Therefore, we’re seeing this kind of unbinding process, if you want, from the PA, even among Fatah caterers who are somewhat tied to the PA, at least present or represent the social base on which the PA relies to maintain its control, its social power in society, and particularly the north of the West Bank, beyond its long history of resistance to the Israelis and the Zionist – and Zionist colonization, I mean, it goes back before ‘48, beyond that memory of resistance that plays a role in its resurgence today, has not been really an essential part of PA planning, economic development, institutional building.
So you also have this kind of neglect that also, you know, have a lot of social antagonisms, about how the PA dealt with its, you know, placing Ramallah as a central place for its existence. So where all the ministries are, where most of its developmental aid goes to, and actually joined a lot of people from areas like Jenin and Nablus to work into Ramallah, no? So actually, the people who might serve as, let’s say, an echo of PA ideology, in the north of the West Bank, are mostly living in Ramallah, which means that we can see the north of the West Bank is one of the areas where PA ideological power, social presence, is the weakest. And, therefore, it provides, under the current situation on the ground, the pretext for why a lot of these new movements are rising and, you know, holding arms, developing the self-defense strategies that I talked about.
I mean, it goes also to the presence of other Palestinian militant groups like the Islamic Jihad, Hamas, people who are in Fatah, but are unhappy about the current leadership or other parts of Palestinian political parties that are basically pushing for a new configuration and new presence on the ground. One that is built, generally speaking, on a new generation of Palestinians, people from 18 to 35, who are willing to take [up arms] and who are presenting or representing this kind of new spirit of resistance in different ways. We can also talk about that later, but at least my reading is that the north of the West Bank seems a logical place for such a resistance in its current form as a self-defense zone, I mean, because remember, resistance exists everywhere else, but it takes just different forms.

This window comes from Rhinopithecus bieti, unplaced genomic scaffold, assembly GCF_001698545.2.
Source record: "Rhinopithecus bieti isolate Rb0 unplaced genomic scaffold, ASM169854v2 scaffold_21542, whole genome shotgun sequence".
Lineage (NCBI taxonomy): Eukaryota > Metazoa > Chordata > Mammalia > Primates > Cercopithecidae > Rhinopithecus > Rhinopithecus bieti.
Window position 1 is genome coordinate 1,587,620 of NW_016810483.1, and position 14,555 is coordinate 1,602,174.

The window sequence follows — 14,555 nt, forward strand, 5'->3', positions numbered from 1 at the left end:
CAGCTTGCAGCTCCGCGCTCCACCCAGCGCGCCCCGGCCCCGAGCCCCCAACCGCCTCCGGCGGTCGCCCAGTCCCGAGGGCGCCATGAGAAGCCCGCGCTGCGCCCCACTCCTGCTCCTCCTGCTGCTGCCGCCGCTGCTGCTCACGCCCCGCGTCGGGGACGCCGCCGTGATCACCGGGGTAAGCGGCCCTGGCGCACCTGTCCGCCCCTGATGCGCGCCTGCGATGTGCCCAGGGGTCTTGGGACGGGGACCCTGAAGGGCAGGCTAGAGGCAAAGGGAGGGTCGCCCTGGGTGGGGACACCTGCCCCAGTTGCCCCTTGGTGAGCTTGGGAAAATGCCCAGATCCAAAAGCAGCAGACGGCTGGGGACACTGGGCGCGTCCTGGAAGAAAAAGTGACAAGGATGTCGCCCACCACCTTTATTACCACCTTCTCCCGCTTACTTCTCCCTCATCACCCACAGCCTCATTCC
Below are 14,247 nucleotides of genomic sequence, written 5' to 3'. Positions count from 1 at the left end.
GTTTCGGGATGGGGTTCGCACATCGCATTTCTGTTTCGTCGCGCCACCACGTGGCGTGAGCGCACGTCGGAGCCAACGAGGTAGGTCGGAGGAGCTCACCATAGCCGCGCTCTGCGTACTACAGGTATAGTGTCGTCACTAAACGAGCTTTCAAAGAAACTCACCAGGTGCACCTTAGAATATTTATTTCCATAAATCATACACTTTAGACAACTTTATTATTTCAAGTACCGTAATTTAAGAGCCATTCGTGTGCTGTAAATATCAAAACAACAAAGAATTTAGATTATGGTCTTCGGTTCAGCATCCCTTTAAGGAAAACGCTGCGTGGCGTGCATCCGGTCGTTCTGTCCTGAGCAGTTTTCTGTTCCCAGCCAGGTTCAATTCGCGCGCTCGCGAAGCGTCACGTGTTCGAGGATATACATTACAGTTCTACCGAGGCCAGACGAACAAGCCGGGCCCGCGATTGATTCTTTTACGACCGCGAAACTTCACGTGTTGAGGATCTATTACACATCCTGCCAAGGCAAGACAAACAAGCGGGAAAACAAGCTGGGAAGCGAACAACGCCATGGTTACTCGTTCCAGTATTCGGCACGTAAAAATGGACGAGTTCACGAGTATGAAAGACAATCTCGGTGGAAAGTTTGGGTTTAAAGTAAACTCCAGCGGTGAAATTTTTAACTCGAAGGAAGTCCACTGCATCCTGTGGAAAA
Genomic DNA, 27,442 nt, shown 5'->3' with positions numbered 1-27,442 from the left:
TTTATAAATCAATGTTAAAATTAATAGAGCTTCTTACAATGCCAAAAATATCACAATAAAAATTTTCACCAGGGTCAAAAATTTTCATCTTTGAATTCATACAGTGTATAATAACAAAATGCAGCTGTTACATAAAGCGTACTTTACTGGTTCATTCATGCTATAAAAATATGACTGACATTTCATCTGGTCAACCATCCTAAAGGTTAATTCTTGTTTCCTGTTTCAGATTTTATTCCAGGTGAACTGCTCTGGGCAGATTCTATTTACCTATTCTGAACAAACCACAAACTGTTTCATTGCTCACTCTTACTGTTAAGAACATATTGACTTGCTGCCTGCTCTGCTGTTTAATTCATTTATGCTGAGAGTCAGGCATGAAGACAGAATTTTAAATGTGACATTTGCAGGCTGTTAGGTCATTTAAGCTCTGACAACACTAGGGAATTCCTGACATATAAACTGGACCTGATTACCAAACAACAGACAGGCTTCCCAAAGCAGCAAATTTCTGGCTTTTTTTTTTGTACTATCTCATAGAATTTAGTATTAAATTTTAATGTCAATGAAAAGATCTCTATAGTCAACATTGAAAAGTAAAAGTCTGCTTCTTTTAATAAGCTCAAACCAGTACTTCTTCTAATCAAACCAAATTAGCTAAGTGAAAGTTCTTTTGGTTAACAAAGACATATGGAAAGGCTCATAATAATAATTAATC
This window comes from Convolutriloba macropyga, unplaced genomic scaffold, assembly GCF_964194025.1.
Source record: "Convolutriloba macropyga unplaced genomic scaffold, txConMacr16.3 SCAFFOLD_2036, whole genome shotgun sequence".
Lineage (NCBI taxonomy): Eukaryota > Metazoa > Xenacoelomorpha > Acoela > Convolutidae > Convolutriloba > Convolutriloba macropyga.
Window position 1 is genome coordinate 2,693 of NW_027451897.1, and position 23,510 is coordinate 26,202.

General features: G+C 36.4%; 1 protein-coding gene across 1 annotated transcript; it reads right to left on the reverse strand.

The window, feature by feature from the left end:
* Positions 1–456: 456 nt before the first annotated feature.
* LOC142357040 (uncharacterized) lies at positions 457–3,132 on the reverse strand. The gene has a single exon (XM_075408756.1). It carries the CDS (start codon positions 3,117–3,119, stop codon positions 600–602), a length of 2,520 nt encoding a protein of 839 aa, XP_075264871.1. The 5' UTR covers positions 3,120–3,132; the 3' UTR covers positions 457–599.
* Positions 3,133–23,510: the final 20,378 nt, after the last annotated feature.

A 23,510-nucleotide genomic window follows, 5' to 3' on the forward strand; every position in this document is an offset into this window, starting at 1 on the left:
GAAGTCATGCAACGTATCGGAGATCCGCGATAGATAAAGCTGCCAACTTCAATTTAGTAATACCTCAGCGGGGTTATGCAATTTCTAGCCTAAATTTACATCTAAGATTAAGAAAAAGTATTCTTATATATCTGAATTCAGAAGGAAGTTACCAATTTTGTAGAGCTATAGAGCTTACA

But in the north of the West Bank, it’s one of these places where the social marginalization of these places, and the ideological unbinding from the PA, but also a hugely important point, which is the existence of a lot of refugee camps, old cities – and these are very narrow spaces or cramped spaces, if you want, which enable the development of like self-defense, civilians, armed and capable of engagement, military engagement with the Israeli army. So I mean, these cramped spaces are the [hotbeds of] resistance right now, because they present like a cover, you know, a social, but also an urban cover for these resistance fighters who are attempting this kind of self-defense zone-making in the north of the West Bank. Yeah.
Nora Barrows-Friedman: Right. And, you know, consequently, Israel is doing – I mean, the massacre that happened in Jenin just a few weeks ago, where, you know, Israeli jets were, you know, dropping missiles on Jenin, which hasn’t happened for more than a decade and a half – the reaction by, you know, the Israeli apartheid government, and also the PA has been pretty vicious. And, you know, how does – What happens during a massacre like that? What is the intention of Israel? And how is the resistance, you know, maintaining despite all of these attacks against it?
Abdaljawad Omar: I mean, what enables resistance is this like, position that the resistance fighter is taking in the Palestinian context, right now. I mean, what we see with this new generation is this unwillingness to actually surrender or negotiate. It does happen sometimes, but mostly they’re unafraid of that – they have this wager with death, they accept that they might die, they accept this probability. And that’s what makes them very […] and perhaps revolutionary, you know, like, because this kind of acceptance of this makes them outside the ability of Israeli power to enact itself. So the intensity of violence actually represents Israel losing control, it doesn’t represent Israel actually maintaining control.